Make a castle from outdoor things
Make glow lights.
For this project, I simply picked up some cheap glow sticks at the dollar store and fished out some old jars. Some sea salt or rock salt is the only other supply you need. When dusk started to settle, we filled our jars about halfway with the salt, curled up the glow sticks in a circle and pushed them down into the salt. The salt diffuses the light, making the whole jar look aglow. We slept with them in the tent. It was pretty neat. You can also fill your jars with water and just drop the glow sticks in and cap them–it has a similar effect. For some reason I didn’t take pictures of this awesome craft, but while searching for one online to show you, I found a braver type of glow light at The Gold Jelly Bean that involves actually cutting the sticks to get the liquid out. It looks pretty amazing, too.
Bean bag bowl toss
Going on a bear hunt
Tell scary stories
look at constellations
catch lightning bugs
soak thyme in olive oil and lightly anoint eyelids to see fairies
Nearly all of these activities can be done on the cheap. For the bean bag toss I filled colorful buckets full of water and let them get splashed as they played. I actually had them use the things they found in their scavenger hunt to make their amulets. We waited till dusk–after we made the glow lights–to anoint our eyelids to see the fairies, then we made s’mores. While Daddy took care of the fire so we could sleep safely, we lay on the trampoline outside the tent and picked out constellations until we were tired. Then we took our glow lights in and went to bed.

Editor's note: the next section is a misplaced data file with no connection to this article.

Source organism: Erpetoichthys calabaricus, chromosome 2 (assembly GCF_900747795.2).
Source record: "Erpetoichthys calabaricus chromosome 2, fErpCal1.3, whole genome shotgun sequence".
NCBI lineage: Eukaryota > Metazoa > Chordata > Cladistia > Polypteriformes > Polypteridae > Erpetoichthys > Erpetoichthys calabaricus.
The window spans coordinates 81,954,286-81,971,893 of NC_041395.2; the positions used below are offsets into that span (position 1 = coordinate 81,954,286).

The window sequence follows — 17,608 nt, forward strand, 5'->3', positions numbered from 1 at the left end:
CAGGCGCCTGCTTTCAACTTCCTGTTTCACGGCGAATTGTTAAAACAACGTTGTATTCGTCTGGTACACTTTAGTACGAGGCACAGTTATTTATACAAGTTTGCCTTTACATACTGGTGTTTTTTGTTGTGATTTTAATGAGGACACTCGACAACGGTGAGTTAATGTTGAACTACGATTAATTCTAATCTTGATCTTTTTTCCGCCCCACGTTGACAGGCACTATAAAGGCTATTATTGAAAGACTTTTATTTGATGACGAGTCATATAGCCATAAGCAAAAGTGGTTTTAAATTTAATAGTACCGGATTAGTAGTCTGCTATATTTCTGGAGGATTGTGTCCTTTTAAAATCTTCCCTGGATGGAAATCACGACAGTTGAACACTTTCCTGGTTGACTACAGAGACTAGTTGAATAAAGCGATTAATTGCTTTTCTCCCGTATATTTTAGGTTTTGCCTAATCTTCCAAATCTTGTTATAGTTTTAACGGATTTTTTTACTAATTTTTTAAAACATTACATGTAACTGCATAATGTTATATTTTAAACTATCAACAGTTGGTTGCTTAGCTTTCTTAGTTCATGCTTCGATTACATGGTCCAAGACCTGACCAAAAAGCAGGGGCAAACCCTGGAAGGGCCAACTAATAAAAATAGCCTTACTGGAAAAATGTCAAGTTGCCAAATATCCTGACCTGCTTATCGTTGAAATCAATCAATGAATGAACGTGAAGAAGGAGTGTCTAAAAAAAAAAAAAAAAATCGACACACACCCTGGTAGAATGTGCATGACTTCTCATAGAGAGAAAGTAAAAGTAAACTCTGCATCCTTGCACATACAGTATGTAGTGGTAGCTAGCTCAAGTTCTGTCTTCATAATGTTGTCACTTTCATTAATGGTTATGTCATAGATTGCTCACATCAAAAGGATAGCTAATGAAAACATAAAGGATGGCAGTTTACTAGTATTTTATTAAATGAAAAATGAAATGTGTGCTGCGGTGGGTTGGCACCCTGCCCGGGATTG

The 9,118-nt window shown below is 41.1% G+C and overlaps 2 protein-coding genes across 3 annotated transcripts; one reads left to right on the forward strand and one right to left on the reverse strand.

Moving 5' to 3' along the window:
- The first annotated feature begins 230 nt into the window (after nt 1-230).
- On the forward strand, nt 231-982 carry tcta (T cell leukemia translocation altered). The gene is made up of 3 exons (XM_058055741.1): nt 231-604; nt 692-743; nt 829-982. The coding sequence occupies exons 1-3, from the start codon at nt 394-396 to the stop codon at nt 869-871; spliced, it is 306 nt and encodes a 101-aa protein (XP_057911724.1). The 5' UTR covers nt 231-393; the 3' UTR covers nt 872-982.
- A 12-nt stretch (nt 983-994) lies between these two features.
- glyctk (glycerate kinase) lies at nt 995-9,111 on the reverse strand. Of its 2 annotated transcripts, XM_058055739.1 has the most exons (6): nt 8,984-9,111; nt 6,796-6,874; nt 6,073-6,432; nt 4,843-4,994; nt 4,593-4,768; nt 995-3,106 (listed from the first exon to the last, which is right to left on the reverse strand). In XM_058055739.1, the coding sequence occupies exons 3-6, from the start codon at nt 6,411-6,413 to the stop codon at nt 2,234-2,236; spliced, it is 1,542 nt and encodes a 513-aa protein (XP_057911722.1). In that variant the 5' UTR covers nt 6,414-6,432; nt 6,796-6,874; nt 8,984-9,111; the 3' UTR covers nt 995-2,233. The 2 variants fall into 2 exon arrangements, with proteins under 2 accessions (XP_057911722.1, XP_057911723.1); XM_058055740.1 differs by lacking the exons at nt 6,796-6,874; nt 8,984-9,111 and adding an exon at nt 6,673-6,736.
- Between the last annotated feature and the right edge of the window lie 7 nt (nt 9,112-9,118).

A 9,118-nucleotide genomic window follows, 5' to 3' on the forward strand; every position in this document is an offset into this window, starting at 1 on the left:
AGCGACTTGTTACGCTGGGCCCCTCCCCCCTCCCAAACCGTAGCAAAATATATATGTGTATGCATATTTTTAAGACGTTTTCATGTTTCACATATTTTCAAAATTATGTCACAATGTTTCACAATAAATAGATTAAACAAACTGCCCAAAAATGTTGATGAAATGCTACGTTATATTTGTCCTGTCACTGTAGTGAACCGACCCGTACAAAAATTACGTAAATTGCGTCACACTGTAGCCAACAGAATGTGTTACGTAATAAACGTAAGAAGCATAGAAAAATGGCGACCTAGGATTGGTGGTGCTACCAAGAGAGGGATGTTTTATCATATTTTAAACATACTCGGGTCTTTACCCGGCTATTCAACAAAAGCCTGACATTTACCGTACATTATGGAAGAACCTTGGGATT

Summer camp 2014 was truly one of the best experiences of my life. I’ll never forget how great it was to spend a whole day just having fun with my littles, no pressure, no outside worries. For it to work, we all had to stay completely unplugged. I think this year we’ll do summer camp closer to autumn when we can make scarecrows and have pumpkin treats. Or maybe we’ll do it this weekend. Because, you know, the backyard is always there.